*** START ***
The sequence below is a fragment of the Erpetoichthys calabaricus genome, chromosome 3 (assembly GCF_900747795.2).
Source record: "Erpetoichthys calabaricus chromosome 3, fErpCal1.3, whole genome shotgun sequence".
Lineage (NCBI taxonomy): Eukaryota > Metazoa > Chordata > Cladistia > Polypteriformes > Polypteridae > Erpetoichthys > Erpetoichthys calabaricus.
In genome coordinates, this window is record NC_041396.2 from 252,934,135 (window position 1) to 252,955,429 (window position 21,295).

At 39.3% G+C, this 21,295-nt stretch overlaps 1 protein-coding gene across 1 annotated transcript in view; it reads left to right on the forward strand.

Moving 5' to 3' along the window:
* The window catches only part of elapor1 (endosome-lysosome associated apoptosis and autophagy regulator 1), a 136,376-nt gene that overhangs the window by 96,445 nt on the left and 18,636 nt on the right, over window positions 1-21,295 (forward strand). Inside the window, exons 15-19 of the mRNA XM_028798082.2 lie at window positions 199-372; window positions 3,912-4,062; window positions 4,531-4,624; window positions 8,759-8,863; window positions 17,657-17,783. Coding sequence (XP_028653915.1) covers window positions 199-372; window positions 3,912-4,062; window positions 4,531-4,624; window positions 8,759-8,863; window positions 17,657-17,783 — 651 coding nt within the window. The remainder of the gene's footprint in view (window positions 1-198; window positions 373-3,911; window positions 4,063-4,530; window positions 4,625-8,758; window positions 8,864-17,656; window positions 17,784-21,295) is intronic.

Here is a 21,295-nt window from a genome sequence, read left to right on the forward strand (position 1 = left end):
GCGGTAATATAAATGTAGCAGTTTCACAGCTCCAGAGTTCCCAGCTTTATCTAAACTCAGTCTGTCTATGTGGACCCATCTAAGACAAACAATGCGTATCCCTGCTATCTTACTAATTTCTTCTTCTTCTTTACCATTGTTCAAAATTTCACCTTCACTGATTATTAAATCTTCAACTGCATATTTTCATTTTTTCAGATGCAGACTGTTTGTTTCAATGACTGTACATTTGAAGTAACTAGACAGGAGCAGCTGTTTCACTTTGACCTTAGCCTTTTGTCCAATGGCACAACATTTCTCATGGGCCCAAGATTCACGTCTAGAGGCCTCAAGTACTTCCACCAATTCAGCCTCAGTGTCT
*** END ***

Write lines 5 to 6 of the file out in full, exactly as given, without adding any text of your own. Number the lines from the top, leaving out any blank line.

At 39.3% G+C, this 21,295-nt stretch overlaps 1 protein-coding gene across 1 annotated transcript in view; it reads left to right on the forward strand.

Moving 5' to 3' along the window: